Emerging Markets Primer

Remember, at DeGreen Capital Management, we invest in all the world’s most promising markets and sectors. These include markets in the United States, in other developed countries, and in emerging markets.

Keith DeGreen is the author of The Emerging Markets Book, first published in 2009.

The Role of Emerging Markets in Your Portfolio

There is simply no denying the exciting potential, and impressive historical performance, of the world’s rapidly-growing emerging markets. In fact, while they certainly involve risks, emerging markets may greatly impact portfolio decisions, and long-term portfolio performance, for years to come.

What is an Emerging Market?

  • Eighty percent of the world’s population – about 4 billion people – live and work in emerging market countries such as China, India, Brazil, Russia and many others.
  • Emerging markets already account for more than 40 percent of the world’s economy (GDP), and for more than 75 percent of the world’s economic growth each year!1
  • Emerging markets are transitional economies that have embraced free-market (if not always free political) reforms.
  • Emerging markets contain a massive – and rapidly growing – number of middle class consumers. They all aspire to their version of the American Dream.
  • Emerging markets have adopted many legal and economic reforms to qualify for participation in world trade and investment.
  • Emerging market economic growth rates are often several times greater than growth rates within the U.S. and other developed countries. Meanwhile, emerging market investment returns are often significantly higher than returns within the U.S. and other developed countries. Source: Bloomberg Terminal Services.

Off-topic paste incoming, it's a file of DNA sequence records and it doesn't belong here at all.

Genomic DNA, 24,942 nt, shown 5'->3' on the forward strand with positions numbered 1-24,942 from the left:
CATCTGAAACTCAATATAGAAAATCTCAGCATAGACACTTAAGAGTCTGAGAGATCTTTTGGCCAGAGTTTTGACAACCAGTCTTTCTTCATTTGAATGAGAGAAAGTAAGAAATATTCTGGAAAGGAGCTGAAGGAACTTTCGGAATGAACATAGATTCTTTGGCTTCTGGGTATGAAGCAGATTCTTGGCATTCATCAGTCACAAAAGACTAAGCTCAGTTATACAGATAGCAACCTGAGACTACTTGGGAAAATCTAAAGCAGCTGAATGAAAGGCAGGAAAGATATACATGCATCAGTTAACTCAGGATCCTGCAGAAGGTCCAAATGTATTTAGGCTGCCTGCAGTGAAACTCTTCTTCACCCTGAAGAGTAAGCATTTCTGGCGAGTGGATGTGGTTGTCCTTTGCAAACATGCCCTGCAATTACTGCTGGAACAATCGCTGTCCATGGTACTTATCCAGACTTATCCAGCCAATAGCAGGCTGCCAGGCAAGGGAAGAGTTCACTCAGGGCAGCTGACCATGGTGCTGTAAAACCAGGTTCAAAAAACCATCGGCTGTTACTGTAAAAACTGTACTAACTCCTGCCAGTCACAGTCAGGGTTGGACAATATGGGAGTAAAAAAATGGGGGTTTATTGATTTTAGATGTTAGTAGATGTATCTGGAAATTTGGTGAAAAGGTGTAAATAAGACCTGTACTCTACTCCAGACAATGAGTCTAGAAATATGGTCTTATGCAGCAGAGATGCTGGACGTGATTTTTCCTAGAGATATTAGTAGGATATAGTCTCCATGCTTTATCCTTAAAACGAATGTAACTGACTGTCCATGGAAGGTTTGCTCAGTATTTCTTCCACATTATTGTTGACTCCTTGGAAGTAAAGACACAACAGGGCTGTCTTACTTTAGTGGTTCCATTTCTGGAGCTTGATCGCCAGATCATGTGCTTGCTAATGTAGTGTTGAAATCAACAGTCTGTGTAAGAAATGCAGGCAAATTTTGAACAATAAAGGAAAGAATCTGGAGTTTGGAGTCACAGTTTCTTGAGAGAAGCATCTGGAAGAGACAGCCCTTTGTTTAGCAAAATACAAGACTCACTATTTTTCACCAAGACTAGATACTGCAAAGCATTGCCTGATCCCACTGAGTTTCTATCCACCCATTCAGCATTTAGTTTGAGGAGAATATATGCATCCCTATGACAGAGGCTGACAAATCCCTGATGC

• Meanwhile, the average market volatility of emerging markets is much lower than many U.S. investors believe. Source: Bloomberg Terminal Services.


While emerging market risks certainly exist, DeGreen Capital Management, LLC, believes that the risks are often overstated here in the U.S. The U.S. perspective is often caused by a lack of familiarity with emerging markets, or to dated perceptions of these markets. Many U.S. investment advisors are not well informed in this area. It is very difficult to remain fully informed in this complex arena. Yet, emerging market risks can be mitigated with professional, expert, investment management.

Nevertheless, several risks are commonly cited in the U.S. with respect to emerging market investing. You will notice that some of these risks may exist right here in the U.S., although – we would hope – to a lesser extent than elsewhere:

  • The risk of nationalization or expropriation of assets or confiscatory taxation;
  • Social, economic and political uncertainty;
  • Dependence on exports and/or the corresponding importance of international trade and commodities prices;
  • Less liquidity of securities markets;
  • Potentially higher rates of inflation (including hyperinflation);
  • Government decisions to discontinue support for economic reform programs and imposition of centrally planned economies;
  • Less stringent laws regarding the fiduciary duties of officers and directors and protection of investors

Should You Invest in Emerging Markets?

Emerging markets may offer you and your family an effective addition to your investment portfolio, as part of your overall investment strategy.

But how much should you invest in emerging markets?

Regardless where, or how you invest, your portfolio allocations should reflect your investment time horizon, your risk tolerance, and your overall investment objectives. Therefore, you may devote a greater or lesser amount of your overall portfolio to equity investing generally, or to emerging markets specifically. Also, keep in mind that several U.S.-traded ETFs now offer access to higher-yielding emerging market bonds.

Our comparative valuation methodology empowers us to rotate into – or out of – specific emerging markets in a disciplined manner.

Learn more about our DeGreen‐Direct Platinum, DeGreen‐Direct and DeGreen‐Plus investment programs.

1Source: IMF at purchasing power parity (PPP)